Lawyer and NGOs slam Bukit Aman for investigating journalists and their articles instead of focusing on A Ganapathy’s death in custody.
PETALING JAYA: The police’s decision to call up two Malaysiakini sub-editors for questioning today over three articles the news portal published about the controversial death of A Ganapathy has been condemned by his lawyer and two rights groups.
Ganapathy, 40, a cow’s milk trader, was detained by police on Feb 24 and died in hospital on April 18 after a month of treatment.
His family alleged that he had been beaten while in custody and had suffered severe injuries to his legs, arms and shoulders – claims which Gombak police chief Arifai Tarawe has denied.
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Amnesty International Malaysia said the police investigation into Ganapathy’s death must be open and transparent while Article 19 said the media should not face persecution for reporting Ganapathy’s death.
Meanwhile, lawyer K Ganesh said he was surprised police were investigating the journalists instead of focusing on Ganapathy’s death, asking why police chose to take a statement from the two sub-editors, but not from Ganapathy – who was detained for 12 days.
“Where is the logic in that?” he asked.
“I think they are trying to suppress information. Shouldn’t the police be investigating his death? Especially when the person arrested with him (Sritharan Kukaneson) said they were assaulted (by the police).
“A mother has lost her son, children have lost their father and siblings have lost their brother. Which is more important here? Ganapathy’s death or the police’s image?”
FMT had previously reported that Sritharan, who was arrested with Ganapathy on Feb 24 to assist in investigations involving Ganapathy’s brother, told his lawyer that they were beaten up at the Batu Caves police station car park after their arrest.
Sritharan, who is detained under the Prevention of Crime Act, remains behind bars.
Malaysiakini reported today that the sub-editors were investigated under Section 505 (b) of the Penal Code, which penalises “whoever makes, publishes or circulates any statement, rumour or report with intent to cause, or which is likely to cause, fear or alarm to the public, or to any section of the public whereby any person may be induced to commit an offence against the state or against the public tranquillity”.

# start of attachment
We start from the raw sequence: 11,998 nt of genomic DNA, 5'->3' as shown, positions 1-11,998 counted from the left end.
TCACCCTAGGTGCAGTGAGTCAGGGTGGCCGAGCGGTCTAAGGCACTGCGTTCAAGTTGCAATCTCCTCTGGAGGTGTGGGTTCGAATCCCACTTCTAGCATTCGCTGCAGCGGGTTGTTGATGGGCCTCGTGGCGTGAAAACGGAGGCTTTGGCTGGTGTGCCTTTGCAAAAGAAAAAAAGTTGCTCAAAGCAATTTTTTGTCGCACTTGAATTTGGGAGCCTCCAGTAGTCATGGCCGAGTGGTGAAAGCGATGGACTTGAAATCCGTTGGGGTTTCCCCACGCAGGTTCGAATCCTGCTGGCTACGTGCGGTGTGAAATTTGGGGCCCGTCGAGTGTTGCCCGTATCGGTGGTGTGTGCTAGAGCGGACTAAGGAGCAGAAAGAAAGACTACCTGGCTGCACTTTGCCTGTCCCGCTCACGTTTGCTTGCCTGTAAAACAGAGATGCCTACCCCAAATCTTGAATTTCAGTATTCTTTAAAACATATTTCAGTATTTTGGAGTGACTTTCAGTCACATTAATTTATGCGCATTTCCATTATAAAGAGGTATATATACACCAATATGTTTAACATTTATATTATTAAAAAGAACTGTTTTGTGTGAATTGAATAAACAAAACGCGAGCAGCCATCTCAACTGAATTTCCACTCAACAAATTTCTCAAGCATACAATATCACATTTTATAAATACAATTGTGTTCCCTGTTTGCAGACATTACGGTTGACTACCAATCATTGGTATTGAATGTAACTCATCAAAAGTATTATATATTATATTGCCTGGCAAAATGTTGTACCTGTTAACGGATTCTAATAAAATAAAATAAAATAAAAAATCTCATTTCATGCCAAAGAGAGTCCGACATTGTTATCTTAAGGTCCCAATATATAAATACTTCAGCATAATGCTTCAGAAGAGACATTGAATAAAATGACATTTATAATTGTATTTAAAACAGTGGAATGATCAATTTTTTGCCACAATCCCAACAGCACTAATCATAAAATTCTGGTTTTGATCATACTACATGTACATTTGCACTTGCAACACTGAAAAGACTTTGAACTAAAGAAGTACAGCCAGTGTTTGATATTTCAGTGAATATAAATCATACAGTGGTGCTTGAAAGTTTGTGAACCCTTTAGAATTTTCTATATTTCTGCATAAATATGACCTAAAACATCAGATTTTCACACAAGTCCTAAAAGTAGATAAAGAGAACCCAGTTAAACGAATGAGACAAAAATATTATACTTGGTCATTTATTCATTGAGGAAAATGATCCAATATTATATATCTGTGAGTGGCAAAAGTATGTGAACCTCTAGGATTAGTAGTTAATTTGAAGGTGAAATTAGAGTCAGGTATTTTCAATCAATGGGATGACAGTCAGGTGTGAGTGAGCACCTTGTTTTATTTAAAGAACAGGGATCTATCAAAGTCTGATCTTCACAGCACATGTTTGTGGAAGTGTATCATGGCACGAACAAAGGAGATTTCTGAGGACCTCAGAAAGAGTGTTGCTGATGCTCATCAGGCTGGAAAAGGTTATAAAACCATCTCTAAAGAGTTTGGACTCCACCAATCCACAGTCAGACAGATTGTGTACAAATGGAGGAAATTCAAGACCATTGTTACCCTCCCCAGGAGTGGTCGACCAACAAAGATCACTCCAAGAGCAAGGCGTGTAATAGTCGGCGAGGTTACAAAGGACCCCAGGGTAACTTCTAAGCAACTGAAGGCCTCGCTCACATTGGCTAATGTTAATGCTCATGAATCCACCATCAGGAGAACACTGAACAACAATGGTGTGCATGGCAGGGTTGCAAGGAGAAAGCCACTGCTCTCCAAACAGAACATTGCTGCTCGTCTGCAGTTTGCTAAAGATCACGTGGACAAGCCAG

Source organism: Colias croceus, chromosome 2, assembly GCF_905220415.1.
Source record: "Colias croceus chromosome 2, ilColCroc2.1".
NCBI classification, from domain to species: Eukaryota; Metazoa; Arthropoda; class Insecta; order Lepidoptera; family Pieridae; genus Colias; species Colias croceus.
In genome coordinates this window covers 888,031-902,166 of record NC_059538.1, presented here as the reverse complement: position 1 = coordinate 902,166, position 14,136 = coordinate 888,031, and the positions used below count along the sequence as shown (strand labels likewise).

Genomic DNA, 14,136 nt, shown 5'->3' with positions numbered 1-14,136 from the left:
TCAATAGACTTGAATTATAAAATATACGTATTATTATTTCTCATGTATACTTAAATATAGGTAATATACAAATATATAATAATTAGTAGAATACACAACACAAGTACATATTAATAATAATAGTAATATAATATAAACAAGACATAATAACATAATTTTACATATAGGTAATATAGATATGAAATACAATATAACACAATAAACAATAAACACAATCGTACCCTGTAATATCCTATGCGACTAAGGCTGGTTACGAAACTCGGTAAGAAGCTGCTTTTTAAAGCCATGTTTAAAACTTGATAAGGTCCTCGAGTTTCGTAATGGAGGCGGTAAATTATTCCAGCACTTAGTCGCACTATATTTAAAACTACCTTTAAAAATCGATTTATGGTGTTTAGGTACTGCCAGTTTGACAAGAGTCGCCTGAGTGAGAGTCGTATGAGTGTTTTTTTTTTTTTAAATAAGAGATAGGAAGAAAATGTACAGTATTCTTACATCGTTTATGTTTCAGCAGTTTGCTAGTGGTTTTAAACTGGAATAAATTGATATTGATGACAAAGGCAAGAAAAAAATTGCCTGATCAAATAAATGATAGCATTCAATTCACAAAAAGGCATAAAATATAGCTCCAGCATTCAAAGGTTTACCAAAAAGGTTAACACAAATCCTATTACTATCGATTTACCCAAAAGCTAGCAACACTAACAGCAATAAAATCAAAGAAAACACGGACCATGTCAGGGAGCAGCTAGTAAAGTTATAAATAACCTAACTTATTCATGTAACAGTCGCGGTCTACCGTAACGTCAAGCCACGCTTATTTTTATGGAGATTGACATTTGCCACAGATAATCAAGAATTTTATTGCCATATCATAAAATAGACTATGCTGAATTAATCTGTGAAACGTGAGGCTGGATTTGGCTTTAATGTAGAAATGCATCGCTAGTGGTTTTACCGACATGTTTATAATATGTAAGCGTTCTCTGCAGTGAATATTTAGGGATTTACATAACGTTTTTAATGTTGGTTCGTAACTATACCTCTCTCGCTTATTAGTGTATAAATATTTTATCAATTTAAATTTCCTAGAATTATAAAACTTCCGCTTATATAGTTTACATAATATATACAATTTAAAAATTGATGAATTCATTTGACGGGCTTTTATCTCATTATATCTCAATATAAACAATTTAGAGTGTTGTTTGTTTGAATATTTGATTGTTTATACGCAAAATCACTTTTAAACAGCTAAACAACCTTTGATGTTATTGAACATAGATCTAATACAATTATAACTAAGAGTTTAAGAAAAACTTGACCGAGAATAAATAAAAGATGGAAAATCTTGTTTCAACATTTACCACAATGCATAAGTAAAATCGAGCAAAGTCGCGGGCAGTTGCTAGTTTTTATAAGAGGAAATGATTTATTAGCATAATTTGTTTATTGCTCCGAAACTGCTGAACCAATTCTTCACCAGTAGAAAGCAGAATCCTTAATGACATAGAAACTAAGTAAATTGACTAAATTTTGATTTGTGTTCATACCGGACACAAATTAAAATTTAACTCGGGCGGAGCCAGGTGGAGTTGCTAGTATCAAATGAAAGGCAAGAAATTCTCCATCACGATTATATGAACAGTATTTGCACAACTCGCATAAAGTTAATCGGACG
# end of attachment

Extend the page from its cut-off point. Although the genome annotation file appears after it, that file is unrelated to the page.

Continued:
“Reporting on the case, talking about the case, demanding a transparent investigation, asking for #JusticeForGanapathy is not disrupting ‘public peace’,” said Amnesty International Malaysia on Twitter.
“Violence + injustice is the disruption of peace.”
Stating that Ganapathy’s family deserves to know what happened to him, Amnesty International Malaysia stressed that the press must be allowed to report on the case as a matter of public interest.
“But if police are the alleged perpetrators, who is investigating the police?,” asked Amnesty.
Meanwhile, Article 19 called on authorities to recognise the concerns of the public by allowing journalists to carry out their duties safely.
“The media is especially important in cases of alleged police brutality and deaths in custody due to the lack of independent oversight mechanisms in Malaysia,” said Article 19 on Twitter.
“Stifling the media (creates) a huge gap between state authorities and the public, obstructing freedom of expression.”